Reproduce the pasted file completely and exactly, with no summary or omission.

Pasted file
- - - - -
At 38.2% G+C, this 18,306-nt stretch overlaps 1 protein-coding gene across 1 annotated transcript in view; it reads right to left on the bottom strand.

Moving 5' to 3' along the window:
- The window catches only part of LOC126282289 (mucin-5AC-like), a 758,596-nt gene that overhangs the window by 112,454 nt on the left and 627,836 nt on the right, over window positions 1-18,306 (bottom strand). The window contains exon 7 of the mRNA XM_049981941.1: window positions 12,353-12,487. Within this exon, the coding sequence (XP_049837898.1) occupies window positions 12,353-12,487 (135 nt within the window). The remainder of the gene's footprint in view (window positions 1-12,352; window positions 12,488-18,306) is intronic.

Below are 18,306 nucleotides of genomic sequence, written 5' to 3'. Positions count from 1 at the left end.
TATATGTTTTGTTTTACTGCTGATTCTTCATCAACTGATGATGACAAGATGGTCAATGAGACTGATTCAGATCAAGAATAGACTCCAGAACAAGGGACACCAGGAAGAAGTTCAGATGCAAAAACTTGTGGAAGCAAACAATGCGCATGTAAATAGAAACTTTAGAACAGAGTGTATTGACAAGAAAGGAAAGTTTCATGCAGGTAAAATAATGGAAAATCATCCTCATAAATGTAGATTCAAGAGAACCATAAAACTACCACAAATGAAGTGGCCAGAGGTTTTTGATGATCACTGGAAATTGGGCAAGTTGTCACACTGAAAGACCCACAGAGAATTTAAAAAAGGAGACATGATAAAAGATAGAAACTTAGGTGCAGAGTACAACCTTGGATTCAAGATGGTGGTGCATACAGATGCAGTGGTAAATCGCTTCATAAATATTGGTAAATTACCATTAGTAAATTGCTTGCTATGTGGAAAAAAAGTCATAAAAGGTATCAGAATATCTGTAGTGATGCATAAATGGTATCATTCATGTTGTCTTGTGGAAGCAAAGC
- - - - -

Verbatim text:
At 38.2% G+C, this 18,306-nt stretch overlaps 1 protein-coding gene across 1 annotated transcript in view; it reads right to left on the bottom strand.

Moving 5' to 3' along the window:
- The window catches only part of LOC126282289 (mucin-5AC-like), a 758,596-nt gene that overhangs the window by 112,454 nt on the left and 627,836 nt on the right, over window positions 1-18,306 (bottom strand). The window contains exon 7 of the mRNA XM_049981941.1: window positions 12,353-12,487. Within this exon, the coding sequence (XP_049837898.1) occupies window positions 12,353-12,487 (135 nt within the window). The remainder of the gene's footprint in view (window positions 1-12,352; window positions 12,488-18,306) is intronic.

Below are 18,306 nucleotides of genomic sequence, written 5' to 3'. Positions count from 1 at the left end.
TATATGTTTTGTTTTACTGCTGATTCTTCATCAACTGATGATGACAAGATGGTCAATGAGACTGATTCAGATCAAGAATAGACTCCAGAACAAGGGACACCAGGAAGAAGTTCAGATGCAAAAACTTGTGGAAGCAAACAATGCGCATGTAAATAGAAACTTTAGAACAGAGTGTATTGACAAGAAAGGAAAGTTTCATGCAGGTAAAATAATGGAAAATCATCCTCATAAATGTAGATTCAAGAGAACCATAAAACTACCACAAATGAAGTGGCCAGAGGTTTTTGATGATCACTGGAAATTGGGCAAGTTGTCACACTGAAAGACCCACAGAGAATTTAAAAAAGGAGACATGATAAAAGATAGAAACTTAGGTGCAGAGTACAACCTTGGATTCAAGATGGTGGTGCATACAGATGCAGTGGTAAATCGCTTCATAAATATTGGTAAATTACCATTAGTAAATTGCTTGCTATGTGGAAAAAAAGTCATAAAAGGTATCAGAATATCTGTAGTGATGCATAAATGGTATCATTCATGTTGTCTTGTGGAAGCAAAGC